Rapide response for Lagondas / #Lagonda-Rapide
If Astons are the thinking man’s Ferrari, are Lagondas the thinking man’s Aston?
Have you seen what DB Astons are making? The relentless rise of DB4s, 5s and 6s seems unstoppable, and after a short pause for breathe in the middle of last year, values look to be pointing skyward again.
DB6 MkIIs are heading for half a million quid and I’ve even heard of one bloke who’s so far poured a cool million into a DB4 restoration. The other day I sat next to a man at dinner who’s bought a project DB6 MkI automatic – needing absolutely everything – for £160k, who is prepared to blow another £200k making it mint. Blimey, there’s some serious loot being thrown at these cars right now.
Yet the infinitely rarer Touring-styled four-door Rapide with its DB5 engine, #Superleggera
construction, de Dion rear end and dual circuit servo-assisted discs is a huge bargain in comparison. Aston brokerage Byron International has a well-restored ’1963 auto for £150k and Dylan Miles has the ’1961 prototype, road test and motor show car that was David Brown’s personal transport for £245,000.
Aston authority Desmond J Smail has one of the very last ’1963 Rapides made, with £70k of restoration bills, for £185k. Now, I know that the Rapide has always been seen as the DB5’s square sister, doesn’t have the same slippery lines, and that of the 55 cars made between 1961 and 1964, most were automatics. But in terms of rarity, bloodline and collectability, surely they’re platinum-plated. Are we missing something here?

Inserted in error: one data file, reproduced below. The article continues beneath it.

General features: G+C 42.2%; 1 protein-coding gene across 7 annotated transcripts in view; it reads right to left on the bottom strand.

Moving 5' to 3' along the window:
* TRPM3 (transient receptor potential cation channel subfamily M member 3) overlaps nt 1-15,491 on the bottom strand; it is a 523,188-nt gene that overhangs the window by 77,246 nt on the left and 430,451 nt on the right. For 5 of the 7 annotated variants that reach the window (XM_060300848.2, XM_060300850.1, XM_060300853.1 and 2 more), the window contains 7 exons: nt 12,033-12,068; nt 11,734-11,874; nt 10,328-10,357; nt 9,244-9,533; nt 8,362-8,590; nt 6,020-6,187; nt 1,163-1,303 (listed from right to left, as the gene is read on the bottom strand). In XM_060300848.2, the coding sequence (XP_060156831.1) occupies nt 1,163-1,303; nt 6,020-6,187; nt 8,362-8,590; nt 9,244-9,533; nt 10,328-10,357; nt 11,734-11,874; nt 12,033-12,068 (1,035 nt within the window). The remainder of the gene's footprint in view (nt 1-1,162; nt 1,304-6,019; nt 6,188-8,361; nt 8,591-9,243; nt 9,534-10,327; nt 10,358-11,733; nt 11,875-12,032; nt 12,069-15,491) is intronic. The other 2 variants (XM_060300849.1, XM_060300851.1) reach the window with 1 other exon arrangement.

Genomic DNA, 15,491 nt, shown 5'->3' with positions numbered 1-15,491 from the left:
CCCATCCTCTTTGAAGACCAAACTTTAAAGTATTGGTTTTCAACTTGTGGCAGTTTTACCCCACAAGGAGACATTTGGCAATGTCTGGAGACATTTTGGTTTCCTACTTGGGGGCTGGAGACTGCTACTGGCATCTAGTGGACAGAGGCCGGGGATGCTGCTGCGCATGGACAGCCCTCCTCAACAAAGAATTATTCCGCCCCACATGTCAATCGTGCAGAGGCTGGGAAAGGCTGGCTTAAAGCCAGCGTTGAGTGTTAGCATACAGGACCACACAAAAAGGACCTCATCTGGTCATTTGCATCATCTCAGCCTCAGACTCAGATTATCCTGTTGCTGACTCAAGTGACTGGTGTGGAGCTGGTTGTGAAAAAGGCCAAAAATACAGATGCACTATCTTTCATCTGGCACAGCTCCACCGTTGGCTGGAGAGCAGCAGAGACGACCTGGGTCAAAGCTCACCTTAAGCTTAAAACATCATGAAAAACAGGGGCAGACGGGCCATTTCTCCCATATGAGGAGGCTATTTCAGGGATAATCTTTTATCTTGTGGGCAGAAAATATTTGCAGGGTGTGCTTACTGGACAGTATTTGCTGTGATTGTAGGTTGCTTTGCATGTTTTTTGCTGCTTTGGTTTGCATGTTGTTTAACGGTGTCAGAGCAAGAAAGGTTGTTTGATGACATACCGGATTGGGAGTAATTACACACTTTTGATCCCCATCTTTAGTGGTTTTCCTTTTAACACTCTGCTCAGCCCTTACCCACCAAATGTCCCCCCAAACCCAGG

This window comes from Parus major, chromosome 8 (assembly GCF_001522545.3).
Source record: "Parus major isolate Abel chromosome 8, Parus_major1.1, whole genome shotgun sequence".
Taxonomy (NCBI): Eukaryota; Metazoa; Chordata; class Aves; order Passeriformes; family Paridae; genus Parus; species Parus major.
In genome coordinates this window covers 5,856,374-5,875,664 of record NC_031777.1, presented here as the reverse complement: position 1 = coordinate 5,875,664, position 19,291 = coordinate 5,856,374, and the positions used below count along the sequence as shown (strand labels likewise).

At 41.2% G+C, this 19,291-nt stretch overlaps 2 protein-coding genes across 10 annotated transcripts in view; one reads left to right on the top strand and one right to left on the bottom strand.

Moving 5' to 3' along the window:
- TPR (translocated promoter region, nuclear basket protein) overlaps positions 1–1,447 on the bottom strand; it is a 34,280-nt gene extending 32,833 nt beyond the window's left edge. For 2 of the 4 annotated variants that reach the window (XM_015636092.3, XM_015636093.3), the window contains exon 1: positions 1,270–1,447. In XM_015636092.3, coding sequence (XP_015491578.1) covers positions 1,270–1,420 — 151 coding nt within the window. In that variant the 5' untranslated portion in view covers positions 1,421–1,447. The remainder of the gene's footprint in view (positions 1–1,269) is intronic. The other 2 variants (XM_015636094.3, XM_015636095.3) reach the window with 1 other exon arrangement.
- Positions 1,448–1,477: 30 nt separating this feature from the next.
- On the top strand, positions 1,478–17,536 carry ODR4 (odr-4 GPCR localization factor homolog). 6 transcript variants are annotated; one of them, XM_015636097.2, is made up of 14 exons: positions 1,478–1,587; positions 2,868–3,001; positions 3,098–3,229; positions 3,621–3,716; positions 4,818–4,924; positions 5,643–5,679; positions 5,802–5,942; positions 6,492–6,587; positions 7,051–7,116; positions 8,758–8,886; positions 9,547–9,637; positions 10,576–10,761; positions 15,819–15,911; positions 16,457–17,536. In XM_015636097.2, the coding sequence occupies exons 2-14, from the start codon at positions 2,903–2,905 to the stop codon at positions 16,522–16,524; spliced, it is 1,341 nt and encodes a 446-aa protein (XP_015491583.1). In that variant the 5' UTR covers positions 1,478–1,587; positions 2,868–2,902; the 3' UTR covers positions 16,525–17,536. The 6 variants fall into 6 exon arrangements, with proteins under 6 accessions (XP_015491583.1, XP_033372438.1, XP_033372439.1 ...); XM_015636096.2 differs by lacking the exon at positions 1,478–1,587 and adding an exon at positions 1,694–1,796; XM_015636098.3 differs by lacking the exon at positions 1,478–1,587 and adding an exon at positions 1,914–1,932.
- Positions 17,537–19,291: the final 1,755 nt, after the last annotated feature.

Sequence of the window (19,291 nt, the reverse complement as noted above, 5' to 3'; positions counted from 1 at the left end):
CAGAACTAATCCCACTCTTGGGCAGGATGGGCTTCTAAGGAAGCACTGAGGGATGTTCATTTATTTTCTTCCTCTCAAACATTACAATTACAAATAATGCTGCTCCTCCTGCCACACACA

Roll up to any event in a Rapide and every eye will be yours while the usual DB Astons will look, well, predictable in comparison. Famous Rapide first owners included the Guinness, Rothschild and Cartier families and it was seen as terribly exotic with an original list of £4950 – which was £700 more than the DB5 – and David Brown lost money on every single one. Of those 55 cars, 48 still survive and they used to be staggeringly cheap. I remember seeing one in 2008 – a straight and running ’1963, but in need of recomissioning – sell online for just £25k. By 2014 they’d doubled and Silverstone Auctions sold another ’1963 at its Salon Prive sale – this one was mint and lovely – for £96,000. There was a brief rally in values in 2014/2015 when prices hit £150k, but they’ve since stalled. If like me you’re scratching your head at DB4, 5 and 6 values, maybe its time to go and look at a Rapide?
VALUE 2010 £30k
VALUE NOW £170k
‘Roll up to an event in a Rapide and the DB Astons will look predictable in comparison’